During his period in detention, Rasul Kudaev has not received adequate medical care for his ailments. Although a legal requirement of the prison authorities, and as is the case for many other prisoners in Russian jails, most of his medicines are provided privately by his mother, who has reported that his health has deteriorated considerably over the past few months. Kudaev has not been seen by a doctor for some time. In spite of numerous applications by his family and lawyers and urgent actions by Amnesty International, Kudaev has never been allowed an independent medical examination and the prison authorities do not consider his illnesses to be of concern.
The UN CAT findings also criticised attacks and harassment of human rights defenders, journalists and lawyers in Russia, including those working in the Caucasus. Last week, Amnesty International published a report into the threats and harassment faced by such lawyers, Confronting the Circle of Injustice, including Rasul Kudaev’s. The report states that the Russian “criminal justice system [is] geared to delivering convictions” and thus “torture is frequently used in Russia as a means of securing confession.” Lawyers representing defendants held at the Nalchik pre-trial detention centre have reported difficulties in meeting their clients due to inadequate facilities, making it difficult for them to do their job and ensure due process for their clients. All 57 defendants in the 2005 Nalchik attack case are held there. Complaints of mistreatment made by lawyers are ignored and denied, just as complaints of abuse made by their clients are.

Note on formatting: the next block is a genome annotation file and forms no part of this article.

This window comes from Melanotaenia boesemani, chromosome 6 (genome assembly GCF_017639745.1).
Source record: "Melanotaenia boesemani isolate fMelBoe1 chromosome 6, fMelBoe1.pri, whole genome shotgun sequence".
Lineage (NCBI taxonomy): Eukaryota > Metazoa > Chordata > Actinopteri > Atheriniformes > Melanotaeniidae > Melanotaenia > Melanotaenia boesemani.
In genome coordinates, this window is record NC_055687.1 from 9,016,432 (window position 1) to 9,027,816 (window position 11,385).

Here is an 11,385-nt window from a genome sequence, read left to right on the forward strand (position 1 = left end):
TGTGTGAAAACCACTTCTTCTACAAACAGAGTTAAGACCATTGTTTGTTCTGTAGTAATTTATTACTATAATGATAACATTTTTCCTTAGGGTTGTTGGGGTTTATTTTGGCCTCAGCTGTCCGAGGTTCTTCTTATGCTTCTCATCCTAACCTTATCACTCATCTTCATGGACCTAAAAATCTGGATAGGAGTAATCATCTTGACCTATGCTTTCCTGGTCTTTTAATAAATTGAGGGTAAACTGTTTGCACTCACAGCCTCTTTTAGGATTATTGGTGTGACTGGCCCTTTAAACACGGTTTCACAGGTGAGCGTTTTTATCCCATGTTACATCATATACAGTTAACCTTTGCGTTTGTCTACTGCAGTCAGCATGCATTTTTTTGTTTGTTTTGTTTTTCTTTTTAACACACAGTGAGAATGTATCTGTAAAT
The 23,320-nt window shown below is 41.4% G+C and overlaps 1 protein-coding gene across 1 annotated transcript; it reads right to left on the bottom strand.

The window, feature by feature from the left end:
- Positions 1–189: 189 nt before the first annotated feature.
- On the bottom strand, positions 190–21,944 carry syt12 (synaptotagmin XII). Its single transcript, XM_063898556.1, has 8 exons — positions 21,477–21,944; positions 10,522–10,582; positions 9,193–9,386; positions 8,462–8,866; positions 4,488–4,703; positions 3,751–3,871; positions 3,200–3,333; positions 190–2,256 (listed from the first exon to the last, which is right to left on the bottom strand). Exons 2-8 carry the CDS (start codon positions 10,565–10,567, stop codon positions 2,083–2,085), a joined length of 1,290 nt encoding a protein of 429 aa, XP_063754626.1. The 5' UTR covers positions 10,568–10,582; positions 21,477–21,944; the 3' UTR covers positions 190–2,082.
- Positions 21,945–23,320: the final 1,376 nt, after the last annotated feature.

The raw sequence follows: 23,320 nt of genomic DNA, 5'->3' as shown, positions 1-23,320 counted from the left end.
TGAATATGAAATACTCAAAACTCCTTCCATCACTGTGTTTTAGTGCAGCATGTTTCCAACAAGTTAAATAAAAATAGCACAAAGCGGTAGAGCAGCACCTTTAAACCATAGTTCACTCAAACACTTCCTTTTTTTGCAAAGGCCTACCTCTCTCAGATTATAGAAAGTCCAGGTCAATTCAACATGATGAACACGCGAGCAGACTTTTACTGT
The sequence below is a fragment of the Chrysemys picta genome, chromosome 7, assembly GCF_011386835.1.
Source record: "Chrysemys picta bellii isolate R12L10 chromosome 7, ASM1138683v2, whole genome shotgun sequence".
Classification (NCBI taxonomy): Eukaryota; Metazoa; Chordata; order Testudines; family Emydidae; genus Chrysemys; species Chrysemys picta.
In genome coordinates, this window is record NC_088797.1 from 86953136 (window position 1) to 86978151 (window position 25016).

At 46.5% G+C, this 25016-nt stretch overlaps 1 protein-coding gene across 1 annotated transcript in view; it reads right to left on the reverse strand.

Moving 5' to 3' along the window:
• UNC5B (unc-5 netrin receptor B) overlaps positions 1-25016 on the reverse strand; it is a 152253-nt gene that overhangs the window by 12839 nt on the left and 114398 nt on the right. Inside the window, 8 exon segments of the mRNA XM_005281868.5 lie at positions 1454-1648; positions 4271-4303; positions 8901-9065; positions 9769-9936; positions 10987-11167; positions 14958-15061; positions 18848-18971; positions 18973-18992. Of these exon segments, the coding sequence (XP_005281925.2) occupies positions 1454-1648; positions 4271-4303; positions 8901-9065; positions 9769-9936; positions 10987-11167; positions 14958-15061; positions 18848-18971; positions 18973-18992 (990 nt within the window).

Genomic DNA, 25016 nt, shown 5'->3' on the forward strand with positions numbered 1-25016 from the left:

Arrested and detained since 2005, preliminary hearings first took place in late 2007. The trial was then delayed by over a year due to problems in finding a jury. When the court later decided to go ahead with a three-judge panel instead, the proceedings had to be restarted. The actual trial started in 2009 and has since continued in fits and bursts over the past four years. The prosecution gave its evidence in each individual case. Some witnesses for the prosecution were able to corroborate the time and the incident but could not place the defendants at the scene. The latest round of defence hearings started several months ago and are likely to end next month, with the case for each defendant heard individually. During the hearings, the defendants are all made to attend the court and sit in three cages with a microphone at the front of each for the defendants to address the court.